Builder confidence ticked down slightly in February, according to a survey, essentially leveling out at a level slightly below “good.”
Builder confidence in how the market for newly constructed single-family homes will fare remained pretty much the same as last month, declining a point to 46, according to the National Assn. of Home Builders/Wells Fargo Housing Market Index.
“This is partly due to ongoing uncertainties about job growth and consumer access to mortgage credit,” Rick Judson, a home builder and NAHB chairman, said in a statement. “But it’s also a reflection of the fact that builders are now confronting rising costs for building materials and, in some markets, limited availability of labor and lots as demand for new homes strengthens.”
The index is derived from a monthly survey that asks builders to rate their expectations for sales for the next six months as “good,” “fair” or “poor.”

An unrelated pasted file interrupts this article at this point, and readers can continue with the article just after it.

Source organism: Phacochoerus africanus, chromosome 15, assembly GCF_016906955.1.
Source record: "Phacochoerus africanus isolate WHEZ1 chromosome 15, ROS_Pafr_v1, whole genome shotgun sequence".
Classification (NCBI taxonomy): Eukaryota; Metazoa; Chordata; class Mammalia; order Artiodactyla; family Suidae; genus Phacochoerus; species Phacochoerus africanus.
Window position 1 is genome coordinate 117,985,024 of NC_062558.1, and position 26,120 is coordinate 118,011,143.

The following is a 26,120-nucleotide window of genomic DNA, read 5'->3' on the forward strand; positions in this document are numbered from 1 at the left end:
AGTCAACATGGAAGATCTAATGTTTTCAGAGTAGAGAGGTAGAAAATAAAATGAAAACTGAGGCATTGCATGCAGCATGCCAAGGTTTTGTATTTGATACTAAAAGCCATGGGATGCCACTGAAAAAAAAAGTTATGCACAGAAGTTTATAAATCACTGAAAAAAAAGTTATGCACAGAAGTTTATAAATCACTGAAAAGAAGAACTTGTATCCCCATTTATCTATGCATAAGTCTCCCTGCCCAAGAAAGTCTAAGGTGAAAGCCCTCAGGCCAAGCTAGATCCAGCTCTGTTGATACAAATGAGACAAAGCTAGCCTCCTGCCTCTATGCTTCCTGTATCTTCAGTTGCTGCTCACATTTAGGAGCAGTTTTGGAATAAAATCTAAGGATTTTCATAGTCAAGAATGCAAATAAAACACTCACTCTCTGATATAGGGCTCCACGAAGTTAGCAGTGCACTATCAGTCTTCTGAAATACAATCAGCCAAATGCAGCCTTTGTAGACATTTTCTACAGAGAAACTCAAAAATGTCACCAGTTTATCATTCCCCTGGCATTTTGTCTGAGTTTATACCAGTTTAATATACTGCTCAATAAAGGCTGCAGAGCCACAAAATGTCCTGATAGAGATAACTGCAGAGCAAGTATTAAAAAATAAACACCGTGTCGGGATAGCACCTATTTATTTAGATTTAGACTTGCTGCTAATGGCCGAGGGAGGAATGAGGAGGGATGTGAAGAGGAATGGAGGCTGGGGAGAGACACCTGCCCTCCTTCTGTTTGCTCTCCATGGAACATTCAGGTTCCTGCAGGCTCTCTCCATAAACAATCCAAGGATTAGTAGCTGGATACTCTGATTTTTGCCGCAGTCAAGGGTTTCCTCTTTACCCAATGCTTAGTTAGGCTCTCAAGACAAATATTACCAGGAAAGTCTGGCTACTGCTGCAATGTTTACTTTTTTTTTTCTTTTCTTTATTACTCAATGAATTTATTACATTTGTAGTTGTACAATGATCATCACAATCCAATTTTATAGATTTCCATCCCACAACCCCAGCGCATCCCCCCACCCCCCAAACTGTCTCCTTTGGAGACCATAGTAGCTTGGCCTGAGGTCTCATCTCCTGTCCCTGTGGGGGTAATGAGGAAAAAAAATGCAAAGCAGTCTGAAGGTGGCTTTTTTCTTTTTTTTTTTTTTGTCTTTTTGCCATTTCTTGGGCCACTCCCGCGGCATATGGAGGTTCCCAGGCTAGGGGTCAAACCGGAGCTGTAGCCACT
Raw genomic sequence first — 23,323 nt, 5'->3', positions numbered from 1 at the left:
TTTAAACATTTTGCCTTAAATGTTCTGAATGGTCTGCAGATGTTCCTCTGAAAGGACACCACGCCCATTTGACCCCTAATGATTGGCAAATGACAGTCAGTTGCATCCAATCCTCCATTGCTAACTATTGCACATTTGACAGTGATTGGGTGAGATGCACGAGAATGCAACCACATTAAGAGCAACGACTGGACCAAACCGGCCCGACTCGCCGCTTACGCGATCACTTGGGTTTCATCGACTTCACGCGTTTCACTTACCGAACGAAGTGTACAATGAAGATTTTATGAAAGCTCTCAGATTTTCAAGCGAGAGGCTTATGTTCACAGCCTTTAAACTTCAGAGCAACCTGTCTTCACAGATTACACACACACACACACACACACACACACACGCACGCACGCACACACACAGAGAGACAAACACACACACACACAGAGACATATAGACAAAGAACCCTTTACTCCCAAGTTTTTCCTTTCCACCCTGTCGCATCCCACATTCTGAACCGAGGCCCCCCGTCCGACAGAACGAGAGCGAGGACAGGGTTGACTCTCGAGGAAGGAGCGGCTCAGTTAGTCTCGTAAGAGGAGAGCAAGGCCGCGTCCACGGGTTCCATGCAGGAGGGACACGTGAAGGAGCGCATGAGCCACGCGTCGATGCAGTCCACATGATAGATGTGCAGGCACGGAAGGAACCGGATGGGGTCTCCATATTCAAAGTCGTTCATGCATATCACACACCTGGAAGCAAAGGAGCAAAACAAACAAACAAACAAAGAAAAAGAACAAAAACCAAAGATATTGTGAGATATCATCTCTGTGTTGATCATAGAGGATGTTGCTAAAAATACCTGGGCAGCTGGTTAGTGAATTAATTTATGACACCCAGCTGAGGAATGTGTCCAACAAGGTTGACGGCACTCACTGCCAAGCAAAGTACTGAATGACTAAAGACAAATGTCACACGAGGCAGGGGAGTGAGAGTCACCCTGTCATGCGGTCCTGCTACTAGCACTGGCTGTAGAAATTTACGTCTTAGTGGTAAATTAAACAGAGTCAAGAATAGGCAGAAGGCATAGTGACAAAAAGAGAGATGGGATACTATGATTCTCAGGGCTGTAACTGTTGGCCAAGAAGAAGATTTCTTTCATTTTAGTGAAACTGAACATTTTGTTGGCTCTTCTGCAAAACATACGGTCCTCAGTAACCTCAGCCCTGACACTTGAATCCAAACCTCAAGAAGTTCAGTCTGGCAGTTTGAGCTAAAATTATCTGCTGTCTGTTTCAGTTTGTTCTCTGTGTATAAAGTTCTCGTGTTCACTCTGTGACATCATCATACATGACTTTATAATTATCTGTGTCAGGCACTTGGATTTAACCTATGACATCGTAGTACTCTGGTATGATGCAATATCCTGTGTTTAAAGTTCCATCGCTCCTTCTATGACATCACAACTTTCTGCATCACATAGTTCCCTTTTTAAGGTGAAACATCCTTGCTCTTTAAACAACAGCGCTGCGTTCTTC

The survey also asks builders to rate the volume of visits by prospective buyers.
All of these responses are scored to create an index. Any reading above 50 on that index means that more builders surveyed viewed their prospects as “good” than not.
The U.S. housing market has recovered significantly from deep depths over the last year, lifting the stocks and prospects of major builders. Jim O’Sullivan, chief U.S. economist for High Frequency Economics, noted in an emailed analysis that even with February’s decline in builder confidence, the sentiment index is still up considerably from its most recent lows.
“It is up from 28 one year ago and 16 two years ago,” he wrote. “Still, the report suggests that the housing recovery may be temporarily pausing.”
Source: Los Angeles Times